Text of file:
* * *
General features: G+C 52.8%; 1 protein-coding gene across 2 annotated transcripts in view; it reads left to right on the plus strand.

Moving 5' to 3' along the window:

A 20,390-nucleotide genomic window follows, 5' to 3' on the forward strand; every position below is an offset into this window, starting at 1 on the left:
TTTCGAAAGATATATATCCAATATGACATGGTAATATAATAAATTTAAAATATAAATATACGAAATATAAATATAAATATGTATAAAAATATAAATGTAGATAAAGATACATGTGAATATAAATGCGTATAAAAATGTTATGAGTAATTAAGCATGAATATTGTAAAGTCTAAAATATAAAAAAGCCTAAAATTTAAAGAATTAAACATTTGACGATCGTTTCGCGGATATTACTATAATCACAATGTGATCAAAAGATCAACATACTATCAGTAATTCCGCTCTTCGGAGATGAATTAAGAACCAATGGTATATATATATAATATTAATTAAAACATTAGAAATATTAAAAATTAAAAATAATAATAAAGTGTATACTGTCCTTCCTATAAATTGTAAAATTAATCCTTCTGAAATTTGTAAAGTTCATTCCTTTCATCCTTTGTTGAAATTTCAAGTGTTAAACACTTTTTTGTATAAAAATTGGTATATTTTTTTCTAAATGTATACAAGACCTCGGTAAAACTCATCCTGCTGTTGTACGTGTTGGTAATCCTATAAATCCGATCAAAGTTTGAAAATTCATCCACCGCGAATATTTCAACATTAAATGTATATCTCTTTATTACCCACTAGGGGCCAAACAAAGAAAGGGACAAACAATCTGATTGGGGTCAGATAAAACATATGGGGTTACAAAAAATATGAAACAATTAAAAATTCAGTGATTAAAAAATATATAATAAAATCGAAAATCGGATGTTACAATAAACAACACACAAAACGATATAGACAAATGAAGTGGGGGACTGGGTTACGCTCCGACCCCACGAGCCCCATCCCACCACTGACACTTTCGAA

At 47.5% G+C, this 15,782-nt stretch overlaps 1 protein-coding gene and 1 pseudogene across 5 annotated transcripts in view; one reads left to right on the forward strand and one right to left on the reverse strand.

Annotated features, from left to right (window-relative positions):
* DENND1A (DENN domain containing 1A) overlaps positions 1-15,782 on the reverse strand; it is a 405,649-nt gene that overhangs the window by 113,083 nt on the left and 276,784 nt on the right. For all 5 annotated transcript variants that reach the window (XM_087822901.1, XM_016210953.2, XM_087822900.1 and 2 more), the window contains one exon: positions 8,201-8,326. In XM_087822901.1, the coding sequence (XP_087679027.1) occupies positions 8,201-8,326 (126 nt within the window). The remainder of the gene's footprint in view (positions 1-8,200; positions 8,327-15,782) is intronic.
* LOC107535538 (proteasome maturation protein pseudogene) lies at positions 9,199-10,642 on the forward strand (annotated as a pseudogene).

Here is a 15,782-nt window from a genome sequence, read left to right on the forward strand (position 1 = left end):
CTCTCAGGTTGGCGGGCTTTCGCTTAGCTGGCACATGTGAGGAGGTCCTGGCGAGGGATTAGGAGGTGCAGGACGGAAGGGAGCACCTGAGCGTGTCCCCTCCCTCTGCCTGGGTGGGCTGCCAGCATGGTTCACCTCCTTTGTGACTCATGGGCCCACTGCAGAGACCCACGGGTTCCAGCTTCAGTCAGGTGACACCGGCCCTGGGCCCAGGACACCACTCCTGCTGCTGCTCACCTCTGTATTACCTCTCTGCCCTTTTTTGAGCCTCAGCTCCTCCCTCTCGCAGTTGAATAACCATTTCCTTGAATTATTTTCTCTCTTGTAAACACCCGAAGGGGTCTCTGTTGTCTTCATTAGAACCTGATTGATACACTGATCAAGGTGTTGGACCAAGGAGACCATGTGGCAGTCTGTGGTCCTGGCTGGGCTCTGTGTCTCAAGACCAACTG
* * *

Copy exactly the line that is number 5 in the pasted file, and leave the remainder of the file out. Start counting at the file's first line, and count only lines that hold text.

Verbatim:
At 47.5% G+C, this 15,782-nt stretch overlaps 1 protein-coding gene and 1 pseudogene across 5 annotated transcripts in view; one reads left to right on the forward strand and one right to left on the reverse strand.